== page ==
David Hoffman, Bankwatch, 2019 

Some things you don’t want to be right about.

When I first met communities in Adjara on the border of Georgia and Turkey in 2015, many feared that the blasting and tunneling that had begun on the 185 MW Shuakhevi hydropower power plant would damage their homes, destroy their lands and dry their wells. If their lands no longer provide subsistence, the villagers would need to relocate, a terrifying prospect given the abundance of fertile soils and water resources in this remote, agrarian corner of southwest Georgia. Dato, our campaigner with Green Alternative, was sympathetic to their concerns and warned a news crew reporting for al Jazeera about the risks of Shuakhevi: 

“A detailed geological survey was not done for an area that is prone to landslides. This will cause serious consequences, and maybe tragedy, because this is a densely populated area.”

That 2015 visit was timed to coincide with the annual meetings being held in Tbilisi of the European Bank for Reconstruction and Development, the largest and most important financier of hydropower projects in Georgia. Our intent was to take the locals’ concerns to the bank, but the response to the problems with construction at Shuakhevi fell on deaf ears with Alastair Clarke, the bank’s managing director for environment and sustainability:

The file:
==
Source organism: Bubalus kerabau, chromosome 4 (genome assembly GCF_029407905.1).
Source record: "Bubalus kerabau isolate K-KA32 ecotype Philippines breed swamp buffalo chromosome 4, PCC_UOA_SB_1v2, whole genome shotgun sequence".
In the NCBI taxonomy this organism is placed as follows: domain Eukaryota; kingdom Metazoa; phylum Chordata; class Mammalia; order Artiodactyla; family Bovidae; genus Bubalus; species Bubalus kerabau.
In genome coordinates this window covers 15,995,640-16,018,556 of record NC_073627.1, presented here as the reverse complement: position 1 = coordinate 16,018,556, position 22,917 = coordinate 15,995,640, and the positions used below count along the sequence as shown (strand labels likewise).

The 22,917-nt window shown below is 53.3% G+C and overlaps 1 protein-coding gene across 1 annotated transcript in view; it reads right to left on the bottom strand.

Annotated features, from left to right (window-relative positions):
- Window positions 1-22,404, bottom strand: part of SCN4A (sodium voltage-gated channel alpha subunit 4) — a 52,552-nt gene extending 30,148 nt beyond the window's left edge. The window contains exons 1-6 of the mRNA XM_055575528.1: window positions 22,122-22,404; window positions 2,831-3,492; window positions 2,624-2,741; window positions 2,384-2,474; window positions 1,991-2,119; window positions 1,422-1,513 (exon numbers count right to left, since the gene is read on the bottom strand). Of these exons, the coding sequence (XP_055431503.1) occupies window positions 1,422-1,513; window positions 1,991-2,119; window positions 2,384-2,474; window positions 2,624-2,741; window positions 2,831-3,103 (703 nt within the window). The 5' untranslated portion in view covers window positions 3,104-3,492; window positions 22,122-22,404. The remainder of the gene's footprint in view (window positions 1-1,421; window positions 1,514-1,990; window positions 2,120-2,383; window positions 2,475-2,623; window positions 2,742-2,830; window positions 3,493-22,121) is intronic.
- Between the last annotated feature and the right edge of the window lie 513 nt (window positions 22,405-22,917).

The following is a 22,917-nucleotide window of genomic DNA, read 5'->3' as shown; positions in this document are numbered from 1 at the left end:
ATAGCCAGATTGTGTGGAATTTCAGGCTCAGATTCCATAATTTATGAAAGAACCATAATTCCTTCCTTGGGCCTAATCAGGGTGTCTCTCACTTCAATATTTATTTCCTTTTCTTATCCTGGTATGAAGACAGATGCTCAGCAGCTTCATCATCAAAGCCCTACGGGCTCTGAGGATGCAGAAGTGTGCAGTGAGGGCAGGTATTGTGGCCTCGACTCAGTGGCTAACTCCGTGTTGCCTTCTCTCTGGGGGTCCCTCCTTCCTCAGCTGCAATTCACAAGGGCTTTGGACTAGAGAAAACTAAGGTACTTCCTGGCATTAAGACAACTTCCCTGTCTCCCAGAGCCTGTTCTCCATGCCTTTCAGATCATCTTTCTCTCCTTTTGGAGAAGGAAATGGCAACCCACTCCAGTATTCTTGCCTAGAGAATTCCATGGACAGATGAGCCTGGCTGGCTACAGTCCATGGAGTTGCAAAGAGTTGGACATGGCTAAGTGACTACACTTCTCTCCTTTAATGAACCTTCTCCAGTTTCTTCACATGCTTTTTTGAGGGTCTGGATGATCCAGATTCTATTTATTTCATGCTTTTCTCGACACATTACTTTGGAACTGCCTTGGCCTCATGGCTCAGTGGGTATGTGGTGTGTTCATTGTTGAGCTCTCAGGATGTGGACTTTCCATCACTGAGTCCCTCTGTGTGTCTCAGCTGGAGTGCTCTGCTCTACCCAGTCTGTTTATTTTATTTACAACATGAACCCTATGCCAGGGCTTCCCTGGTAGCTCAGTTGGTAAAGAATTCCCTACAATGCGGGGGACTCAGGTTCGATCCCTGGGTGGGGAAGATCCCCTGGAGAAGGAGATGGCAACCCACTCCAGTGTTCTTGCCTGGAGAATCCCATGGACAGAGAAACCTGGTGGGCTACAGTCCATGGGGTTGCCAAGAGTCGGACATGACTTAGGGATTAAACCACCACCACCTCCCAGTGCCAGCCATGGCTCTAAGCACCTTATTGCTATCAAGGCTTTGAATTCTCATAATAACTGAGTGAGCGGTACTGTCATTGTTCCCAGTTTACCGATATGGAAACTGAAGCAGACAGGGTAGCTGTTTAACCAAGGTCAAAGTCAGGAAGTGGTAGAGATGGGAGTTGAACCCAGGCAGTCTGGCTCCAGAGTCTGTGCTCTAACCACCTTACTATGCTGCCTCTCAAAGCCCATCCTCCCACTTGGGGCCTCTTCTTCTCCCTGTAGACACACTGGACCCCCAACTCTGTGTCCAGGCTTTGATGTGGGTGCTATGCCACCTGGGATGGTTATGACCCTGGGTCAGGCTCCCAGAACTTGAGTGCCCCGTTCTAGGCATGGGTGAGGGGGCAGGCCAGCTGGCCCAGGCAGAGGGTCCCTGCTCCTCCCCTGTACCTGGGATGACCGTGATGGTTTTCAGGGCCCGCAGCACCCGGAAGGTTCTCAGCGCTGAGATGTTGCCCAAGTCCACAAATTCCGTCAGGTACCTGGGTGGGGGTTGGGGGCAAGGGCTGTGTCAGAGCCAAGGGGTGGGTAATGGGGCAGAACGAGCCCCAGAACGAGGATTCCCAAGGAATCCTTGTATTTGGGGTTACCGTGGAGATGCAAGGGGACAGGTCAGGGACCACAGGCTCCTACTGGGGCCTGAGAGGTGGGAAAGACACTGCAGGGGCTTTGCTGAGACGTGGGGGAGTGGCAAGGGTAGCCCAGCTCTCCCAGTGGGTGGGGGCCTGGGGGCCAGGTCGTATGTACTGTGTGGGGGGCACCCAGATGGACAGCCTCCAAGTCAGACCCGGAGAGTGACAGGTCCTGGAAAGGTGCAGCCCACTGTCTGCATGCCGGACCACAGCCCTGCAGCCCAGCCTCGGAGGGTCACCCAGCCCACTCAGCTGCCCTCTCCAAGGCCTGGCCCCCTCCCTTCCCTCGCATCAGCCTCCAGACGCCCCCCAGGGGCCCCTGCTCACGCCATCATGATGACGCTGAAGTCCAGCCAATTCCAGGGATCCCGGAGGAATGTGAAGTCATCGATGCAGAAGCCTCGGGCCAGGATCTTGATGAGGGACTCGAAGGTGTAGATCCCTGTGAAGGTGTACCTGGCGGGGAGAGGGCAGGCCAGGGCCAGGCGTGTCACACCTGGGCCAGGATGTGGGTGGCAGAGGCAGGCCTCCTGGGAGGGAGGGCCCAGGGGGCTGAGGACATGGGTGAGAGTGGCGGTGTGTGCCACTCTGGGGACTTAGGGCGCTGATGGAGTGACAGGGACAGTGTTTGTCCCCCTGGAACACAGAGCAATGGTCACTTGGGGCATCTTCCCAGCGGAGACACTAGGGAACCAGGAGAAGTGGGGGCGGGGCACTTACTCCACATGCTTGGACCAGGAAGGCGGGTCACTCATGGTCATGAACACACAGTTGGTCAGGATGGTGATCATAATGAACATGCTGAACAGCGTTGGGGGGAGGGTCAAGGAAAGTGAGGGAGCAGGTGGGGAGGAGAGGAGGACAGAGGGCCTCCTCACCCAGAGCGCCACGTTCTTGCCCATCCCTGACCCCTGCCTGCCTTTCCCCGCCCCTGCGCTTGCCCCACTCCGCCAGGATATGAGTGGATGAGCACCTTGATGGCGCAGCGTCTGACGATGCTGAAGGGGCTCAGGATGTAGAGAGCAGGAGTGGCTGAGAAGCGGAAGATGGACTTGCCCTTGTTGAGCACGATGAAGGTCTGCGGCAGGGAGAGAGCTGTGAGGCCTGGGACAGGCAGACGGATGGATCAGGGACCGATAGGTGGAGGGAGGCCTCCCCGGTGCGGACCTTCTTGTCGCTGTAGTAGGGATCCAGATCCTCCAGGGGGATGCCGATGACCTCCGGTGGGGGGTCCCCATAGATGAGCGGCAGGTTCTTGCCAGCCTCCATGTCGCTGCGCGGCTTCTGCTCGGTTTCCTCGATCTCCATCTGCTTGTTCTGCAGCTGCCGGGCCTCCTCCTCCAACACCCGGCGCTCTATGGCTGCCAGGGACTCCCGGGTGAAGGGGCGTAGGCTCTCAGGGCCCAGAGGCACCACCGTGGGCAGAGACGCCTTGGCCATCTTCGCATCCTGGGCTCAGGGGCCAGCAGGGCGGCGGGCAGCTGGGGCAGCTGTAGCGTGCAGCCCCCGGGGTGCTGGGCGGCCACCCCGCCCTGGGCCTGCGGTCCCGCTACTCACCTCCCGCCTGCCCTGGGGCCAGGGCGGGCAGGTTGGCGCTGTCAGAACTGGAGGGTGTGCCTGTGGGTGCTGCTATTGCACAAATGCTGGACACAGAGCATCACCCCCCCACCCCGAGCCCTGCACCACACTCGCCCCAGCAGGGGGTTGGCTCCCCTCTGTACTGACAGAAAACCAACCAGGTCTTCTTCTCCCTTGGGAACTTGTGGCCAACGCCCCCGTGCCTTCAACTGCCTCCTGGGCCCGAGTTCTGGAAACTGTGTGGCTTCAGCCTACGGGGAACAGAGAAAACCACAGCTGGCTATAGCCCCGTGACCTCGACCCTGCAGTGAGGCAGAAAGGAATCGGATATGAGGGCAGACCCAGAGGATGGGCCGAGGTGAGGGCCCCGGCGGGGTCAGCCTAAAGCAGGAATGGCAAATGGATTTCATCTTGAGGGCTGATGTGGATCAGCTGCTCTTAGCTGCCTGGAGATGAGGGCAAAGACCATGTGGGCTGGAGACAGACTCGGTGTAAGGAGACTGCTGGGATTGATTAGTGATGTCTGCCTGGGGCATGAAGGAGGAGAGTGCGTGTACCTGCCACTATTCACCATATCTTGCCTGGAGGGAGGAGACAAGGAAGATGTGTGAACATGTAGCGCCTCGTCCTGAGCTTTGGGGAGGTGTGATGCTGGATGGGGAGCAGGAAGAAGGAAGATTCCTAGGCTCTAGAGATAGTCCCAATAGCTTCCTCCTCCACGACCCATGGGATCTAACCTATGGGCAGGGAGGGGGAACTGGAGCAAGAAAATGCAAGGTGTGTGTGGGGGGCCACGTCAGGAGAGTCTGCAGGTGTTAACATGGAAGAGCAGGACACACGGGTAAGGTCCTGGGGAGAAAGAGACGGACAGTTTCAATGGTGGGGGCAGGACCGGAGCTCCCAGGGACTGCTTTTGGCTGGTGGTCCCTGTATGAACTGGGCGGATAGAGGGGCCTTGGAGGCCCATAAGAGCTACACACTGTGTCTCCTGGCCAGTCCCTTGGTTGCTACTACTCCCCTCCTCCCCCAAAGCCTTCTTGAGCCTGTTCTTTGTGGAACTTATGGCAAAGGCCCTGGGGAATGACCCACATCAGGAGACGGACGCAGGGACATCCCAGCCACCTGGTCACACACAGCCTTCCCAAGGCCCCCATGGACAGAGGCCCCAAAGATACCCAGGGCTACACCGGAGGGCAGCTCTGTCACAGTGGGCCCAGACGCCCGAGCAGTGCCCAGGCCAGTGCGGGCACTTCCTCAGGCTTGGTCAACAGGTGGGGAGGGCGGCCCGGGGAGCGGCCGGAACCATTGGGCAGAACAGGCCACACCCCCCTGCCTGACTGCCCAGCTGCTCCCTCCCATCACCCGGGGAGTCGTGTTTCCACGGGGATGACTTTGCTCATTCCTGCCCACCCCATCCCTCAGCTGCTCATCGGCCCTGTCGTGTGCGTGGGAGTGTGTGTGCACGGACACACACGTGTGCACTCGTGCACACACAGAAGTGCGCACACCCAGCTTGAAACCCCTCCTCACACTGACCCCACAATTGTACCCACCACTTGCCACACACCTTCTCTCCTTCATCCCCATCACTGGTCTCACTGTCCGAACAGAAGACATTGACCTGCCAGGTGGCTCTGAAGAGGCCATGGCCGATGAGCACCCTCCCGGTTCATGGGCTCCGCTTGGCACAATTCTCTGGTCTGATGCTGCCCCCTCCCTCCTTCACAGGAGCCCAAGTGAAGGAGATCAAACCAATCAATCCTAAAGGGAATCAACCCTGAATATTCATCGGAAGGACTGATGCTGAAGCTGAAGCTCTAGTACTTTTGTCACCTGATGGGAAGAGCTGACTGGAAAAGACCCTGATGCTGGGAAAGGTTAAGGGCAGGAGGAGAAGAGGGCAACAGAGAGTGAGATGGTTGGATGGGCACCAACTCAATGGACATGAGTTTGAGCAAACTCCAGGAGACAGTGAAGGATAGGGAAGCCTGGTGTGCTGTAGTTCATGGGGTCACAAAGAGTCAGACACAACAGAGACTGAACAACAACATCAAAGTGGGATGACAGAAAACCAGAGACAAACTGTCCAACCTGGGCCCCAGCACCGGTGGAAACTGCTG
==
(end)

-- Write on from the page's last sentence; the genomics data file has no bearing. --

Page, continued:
“We are acutely aware that these projects are sensitive, and we will undertake detailed engineering and scientific studies in order to reduce their impacts.”

Alastair Clarke

Fast forward four years and the Shuakhevi project is still not operational, and what we saw on our most recent visit this summer confirmed the villager’s initial fears…

These communities are the ones that now bear the brunt of the project first hand. For example, in Gurta we visited teachers in the local school who complained about how erosion caused by tunneling was already being felt. Mzia Kakhadze, a teacher in Gurta, said, “We have always protested this construction because the village has landslide risks, but the company was always convincing us that nothing serious would happen because such big banks were participating in this process. But then the tunnel collapsed.” …

All villages were concerned about disappearing springs, which they rely on for drinking, irrigation and maintaining households. In Golkhanauri, villagers said that during the construction on the derivation tunnels, the amount of spring water decreased significantly, creating shortages of drinking water. While the company had provided water from another source, the amount was not enough to keep up with their irrigation needs, so income from selling agricultural products went down…